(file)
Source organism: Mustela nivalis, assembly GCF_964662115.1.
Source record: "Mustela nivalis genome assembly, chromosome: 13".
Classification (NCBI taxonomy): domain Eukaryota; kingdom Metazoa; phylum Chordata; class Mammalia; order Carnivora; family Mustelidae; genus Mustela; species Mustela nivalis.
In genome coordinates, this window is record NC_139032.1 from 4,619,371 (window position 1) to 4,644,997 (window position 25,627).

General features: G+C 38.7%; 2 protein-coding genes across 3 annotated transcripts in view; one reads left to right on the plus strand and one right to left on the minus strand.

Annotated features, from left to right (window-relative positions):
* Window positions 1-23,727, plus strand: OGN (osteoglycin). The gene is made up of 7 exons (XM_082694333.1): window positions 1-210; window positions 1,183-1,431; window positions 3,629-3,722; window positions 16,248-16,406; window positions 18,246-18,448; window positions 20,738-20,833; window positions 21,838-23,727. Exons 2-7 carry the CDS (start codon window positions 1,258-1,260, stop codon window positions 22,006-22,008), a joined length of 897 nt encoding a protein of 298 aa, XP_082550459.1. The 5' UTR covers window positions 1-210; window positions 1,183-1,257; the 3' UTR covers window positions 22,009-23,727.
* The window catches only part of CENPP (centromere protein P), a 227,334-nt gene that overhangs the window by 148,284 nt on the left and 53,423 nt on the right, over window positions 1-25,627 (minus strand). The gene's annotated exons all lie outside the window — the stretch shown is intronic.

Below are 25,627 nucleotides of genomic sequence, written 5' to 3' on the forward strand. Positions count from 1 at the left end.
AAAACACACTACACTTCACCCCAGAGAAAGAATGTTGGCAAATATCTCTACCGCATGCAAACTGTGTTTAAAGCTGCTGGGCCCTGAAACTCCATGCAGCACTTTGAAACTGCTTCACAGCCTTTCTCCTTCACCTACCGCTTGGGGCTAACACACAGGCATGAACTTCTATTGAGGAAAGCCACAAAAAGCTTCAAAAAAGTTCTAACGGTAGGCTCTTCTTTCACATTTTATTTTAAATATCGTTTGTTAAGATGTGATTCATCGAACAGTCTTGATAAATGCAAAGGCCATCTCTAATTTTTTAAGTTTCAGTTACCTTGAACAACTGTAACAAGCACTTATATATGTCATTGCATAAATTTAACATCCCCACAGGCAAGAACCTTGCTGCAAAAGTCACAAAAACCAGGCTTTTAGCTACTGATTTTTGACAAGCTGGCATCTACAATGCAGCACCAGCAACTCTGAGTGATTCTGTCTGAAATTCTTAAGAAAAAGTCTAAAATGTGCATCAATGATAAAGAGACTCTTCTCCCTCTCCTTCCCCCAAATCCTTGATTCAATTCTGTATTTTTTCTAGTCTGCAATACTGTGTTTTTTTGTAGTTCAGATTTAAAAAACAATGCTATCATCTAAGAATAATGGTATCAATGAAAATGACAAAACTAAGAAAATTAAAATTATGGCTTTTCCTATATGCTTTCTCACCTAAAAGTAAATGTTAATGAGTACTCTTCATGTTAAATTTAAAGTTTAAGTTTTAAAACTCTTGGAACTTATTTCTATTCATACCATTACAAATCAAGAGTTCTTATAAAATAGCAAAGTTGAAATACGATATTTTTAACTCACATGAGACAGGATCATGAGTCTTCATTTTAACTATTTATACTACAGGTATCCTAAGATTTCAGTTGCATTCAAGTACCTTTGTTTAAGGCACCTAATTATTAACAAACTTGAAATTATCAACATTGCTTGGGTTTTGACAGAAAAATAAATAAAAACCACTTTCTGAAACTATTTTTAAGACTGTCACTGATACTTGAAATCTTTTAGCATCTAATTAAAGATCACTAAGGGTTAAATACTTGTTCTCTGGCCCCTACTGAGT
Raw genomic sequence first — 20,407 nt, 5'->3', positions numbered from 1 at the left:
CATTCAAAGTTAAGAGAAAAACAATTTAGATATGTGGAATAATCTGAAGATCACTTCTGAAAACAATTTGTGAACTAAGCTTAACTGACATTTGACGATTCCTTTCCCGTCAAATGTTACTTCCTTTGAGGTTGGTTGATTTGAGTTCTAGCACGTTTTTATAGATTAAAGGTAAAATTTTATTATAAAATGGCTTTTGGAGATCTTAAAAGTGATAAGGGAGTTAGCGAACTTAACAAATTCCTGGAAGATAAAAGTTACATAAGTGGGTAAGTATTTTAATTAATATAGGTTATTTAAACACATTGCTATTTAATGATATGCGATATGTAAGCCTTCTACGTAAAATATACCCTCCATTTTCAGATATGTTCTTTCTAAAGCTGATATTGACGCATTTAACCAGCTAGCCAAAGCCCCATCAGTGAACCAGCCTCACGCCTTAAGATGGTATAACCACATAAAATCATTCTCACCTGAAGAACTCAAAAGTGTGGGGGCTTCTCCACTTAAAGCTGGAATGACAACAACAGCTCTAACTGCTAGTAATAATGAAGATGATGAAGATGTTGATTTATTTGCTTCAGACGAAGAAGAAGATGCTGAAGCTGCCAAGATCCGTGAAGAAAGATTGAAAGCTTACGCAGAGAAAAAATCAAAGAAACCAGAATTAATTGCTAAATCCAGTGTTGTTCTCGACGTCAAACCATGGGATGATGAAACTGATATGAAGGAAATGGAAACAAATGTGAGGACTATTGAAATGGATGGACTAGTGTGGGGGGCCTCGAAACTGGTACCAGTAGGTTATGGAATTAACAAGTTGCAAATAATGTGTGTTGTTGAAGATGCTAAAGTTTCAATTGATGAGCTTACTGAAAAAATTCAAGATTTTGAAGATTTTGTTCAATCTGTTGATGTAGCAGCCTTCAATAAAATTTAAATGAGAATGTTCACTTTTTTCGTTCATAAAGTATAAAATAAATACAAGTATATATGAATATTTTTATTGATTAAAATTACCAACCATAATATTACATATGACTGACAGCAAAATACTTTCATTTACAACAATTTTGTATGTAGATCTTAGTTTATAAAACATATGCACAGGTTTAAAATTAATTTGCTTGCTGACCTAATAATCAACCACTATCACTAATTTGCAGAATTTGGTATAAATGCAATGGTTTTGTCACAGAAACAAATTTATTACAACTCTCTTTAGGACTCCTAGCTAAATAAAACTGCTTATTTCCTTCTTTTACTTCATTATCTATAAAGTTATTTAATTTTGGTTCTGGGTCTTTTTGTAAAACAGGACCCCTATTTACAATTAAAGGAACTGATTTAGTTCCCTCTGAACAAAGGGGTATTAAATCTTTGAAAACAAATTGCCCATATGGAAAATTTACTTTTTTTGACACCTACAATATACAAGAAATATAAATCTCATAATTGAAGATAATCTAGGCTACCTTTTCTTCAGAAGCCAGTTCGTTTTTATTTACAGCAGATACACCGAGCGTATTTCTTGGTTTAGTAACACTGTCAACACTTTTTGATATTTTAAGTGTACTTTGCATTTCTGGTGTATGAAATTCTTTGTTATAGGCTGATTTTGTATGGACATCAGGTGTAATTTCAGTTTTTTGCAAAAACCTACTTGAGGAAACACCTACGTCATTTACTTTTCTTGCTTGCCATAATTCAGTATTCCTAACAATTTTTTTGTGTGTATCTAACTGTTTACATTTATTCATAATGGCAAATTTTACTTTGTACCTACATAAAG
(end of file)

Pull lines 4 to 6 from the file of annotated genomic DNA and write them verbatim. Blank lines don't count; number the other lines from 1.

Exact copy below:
In genome coordinates, this window is record NC_139032.1 from 4,619,371 (window position 1) to 4,644,997 (window position 25,627).

General features: G+C 38.7%; 2 protein-coding genes across 3 annotated transcripts in view; one reads left to right on the plus strand and one right to left on the minus strand.

Annotated features, from left to right (window-relative positions):